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The helmet from Pécs, Hungary


In the second half of January 2022, I had the opportunity to personally examine the helmet from Pécs, Hungary, which is one of the most published Early Medieval items of Hungary and is the only 9th-12th century helmet found in Hungary. The examination took place in the morning on 21st January in the archives of the Janus Pannonius Museum (Janus Pannonius Múzeum) in Pécs, in the presence of my colleague János Mesteller (Kazár Bazár), who took the picture, and museum worker Márk Haramza, the documentation lasting more than three hours. We focused on details that were never published, including the inside of the helmet.

Helmet from Pécs. The photo was taken by János Mesteller.

After completion, we transferred the helmet to the Pazirik studio, where we scanned the artifact. The article below is the result of our documentation and also includes the 3D scan. At present, this article can be evaluated as the most complete publication of the helmet. It is probable that the article will be published in a changed version in Hungarian and English press. All works are created with the consent of the above-mentioned museum.

Position of Pécs on the map of Europe.

Previous publications

As mentioned in the introduction, the Pécs helmet is an unique find in the Hungarian environment, and is therefore one of the most published Early Medieval objects in this country. Since in the vast majority of titles the helmet is listed as an illustration with nothing but a short caption, it is pointless to focus on the complete list. Instead, we will mention the most important titles that cannot be overlooked during the study.

In terms of Hungarian literature, the works written by Kalmár (1942; 1965: 90-91; 1971: 263), Kiss (1983: 252-5) and Nagy (2000) stand out. The best published illustrations can be found in Kiss (1983: 252-5), Kovács (2000), Nagy (2000), Petkes (2016: 49) and Vágó (2015: 506). Most other Hungarian literature can be said to re-use pictures of the helmet from the mentioned titles or to use black and white photographs in low resolution. In none of the works published so far has the helmet been shown from all four sides. Kiss (1983: 252-5) was the only author who depicted the helmet from above. A look at the inside of the helmet was never published.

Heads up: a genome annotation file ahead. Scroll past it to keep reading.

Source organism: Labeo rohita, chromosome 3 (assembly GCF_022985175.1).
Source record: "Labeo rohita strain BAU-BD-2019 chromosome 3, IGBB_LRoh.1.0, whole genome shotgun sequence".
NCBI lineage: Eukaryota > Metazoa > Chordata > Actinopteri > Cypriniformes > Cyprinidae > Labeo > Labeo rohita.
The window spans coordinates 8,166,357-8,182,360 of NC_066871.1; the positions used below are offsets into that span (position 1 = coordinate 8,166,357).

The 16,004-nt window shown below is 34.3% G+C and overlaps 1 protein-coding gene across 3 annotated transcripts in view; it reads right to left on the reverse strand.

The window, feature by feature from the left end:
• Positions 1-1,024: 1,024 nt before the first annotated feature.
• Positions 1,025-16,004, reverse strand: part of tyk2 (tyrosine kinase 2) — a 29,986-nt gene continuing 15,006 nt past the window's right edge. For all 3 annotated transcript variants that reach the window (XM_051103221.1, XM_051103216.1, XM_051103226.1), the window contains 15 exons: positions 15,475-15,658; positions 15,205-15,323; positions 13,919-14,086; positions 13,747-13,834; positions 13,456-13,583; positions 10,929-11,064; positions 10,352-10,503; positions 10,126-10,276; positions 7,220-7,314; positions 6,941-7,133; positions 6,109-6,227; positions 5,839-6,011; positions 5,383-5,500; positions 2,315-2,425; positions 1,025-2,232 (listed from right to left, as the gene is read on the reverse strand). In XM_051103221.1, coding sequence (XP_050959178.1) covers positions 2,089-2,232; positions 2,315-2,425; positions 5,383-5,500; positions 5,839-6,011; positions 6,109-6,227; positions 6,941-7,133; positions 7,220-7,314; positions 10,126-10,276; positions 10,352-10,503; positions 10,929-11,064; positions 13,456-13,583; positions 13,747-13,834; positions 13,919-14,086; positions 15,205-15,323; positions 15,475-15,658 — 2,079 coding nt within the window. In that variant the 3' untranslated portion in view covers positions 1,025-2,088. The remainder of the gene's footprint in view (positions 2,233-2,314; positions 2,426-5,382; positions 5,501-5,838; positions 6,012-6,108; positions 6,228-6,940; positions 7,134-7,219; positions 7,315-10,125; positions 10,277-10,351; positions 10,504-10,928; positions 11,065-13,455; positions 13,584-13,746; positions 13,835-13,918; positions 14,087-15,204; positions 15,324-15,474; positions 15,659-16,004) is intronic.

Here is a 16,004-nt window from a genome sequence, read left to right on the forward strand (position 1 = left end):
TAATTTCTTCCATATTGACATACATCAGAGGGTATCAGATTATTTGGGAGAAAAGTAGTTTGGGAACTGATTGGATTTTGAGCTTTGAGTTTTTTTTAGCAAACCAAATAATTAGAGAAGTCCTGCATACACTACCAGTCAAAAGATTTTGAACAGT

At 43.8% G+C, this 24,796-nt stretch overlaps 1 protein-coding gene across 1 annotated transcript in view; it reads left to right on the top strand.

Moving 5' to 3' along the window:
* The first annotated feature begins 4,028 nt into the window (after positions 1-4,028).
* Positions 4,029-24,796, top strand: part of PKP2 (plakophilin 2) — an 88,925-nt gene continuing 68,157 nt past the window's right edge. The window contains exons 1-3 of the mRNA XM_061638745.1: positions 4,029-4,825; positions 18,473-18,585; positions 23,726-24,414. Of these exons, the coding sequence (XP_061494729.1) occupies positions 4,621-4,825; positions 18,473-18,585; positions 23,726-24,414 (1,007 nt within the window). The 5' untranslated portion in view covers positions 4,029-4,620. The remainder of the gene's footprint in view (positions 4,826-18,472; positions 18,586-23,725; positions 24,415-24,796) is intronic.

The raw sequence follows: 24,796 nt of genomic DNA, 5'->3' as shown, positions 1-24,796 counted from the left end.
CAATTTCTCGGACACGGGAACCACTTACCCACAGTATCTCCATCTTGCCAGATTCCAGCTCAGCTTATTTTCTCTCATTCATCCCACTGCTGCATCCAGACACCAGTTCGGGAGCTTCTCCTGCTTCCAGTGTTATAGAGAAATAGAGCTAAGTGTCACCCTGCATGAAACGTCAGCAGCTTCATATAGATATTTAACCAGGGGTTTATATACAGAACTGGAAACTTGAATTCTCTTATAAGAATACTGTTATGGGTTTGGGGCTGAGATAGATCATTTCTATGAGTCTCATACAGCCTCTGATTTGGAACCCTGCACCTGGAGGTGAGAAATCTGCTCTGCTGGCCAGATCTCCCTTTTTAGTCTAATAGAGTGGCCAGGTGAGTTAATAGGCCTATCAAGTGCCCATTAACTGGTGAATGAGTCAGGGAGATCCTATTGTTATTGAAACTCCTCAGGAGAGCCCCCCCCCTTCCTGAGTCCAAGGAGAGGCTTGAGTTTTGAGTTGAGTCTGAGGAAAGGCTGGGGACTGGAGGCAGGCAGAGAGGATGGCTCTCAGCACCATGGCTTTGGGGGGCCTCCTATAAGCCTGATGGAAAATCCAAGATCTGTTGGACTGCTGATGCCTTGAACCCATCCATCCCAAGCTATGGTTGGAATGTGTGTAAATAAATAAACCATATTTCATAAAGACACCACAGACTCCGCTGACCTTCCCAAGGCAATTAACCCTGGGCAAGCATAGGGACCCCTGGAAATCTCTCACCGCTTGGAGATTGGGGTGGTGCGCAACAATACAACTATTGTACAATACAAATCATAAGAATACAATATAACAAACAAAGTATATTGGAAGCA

Among the foreign authors who paid attention to the helmet, we can name Gorelik (2002: Fig. XI-14.16; 2017: Рис. 4.2), Górewicz (2020: 476-7, Ryc. 10.24), Hejdová (1964: 80- 1), Kirpičnikov (1958: 56, Рис. 4.6; 2009: 18, Рис. 18.6, 27.1), Nadolski (1954: 72-5, Ryc. 9; 1960), Nicolle (1999: Fig. 806; 2002: 313), Papakin (2017; 2019; et al. 2017), Sikora (Poklewska-Koziełł – Sikora 2018: 117, Ryc. 7.5) and Williams (2011: 236-7).

Generally speaking, the existing literature focuses primarily on non-detailed information including helmet length and height, approximate dating, and Old Hungarian origin. There are disagreements on the issue of dating and the named titles can only agree on the range of 9th-11th century. The view that the helmet dates to the end of the 10th or the turn of the 10th and 11th centuries seems to be the most numerous in the literature, which is based on the idea that it is the helmet from the same period as the finds found in the Black Mound in Ukraine (eg Kovalenko et al. 2020). We also see ambiguities in the area of metric data: we can state that the data published by Erzsébet Nagy in 2000 best correspond to the data we obtained. None of the titles has yet published the weight and circumference of the helmet. There is only one metalurgic analysis published, which was done by Alan Williams (2011: 236-7).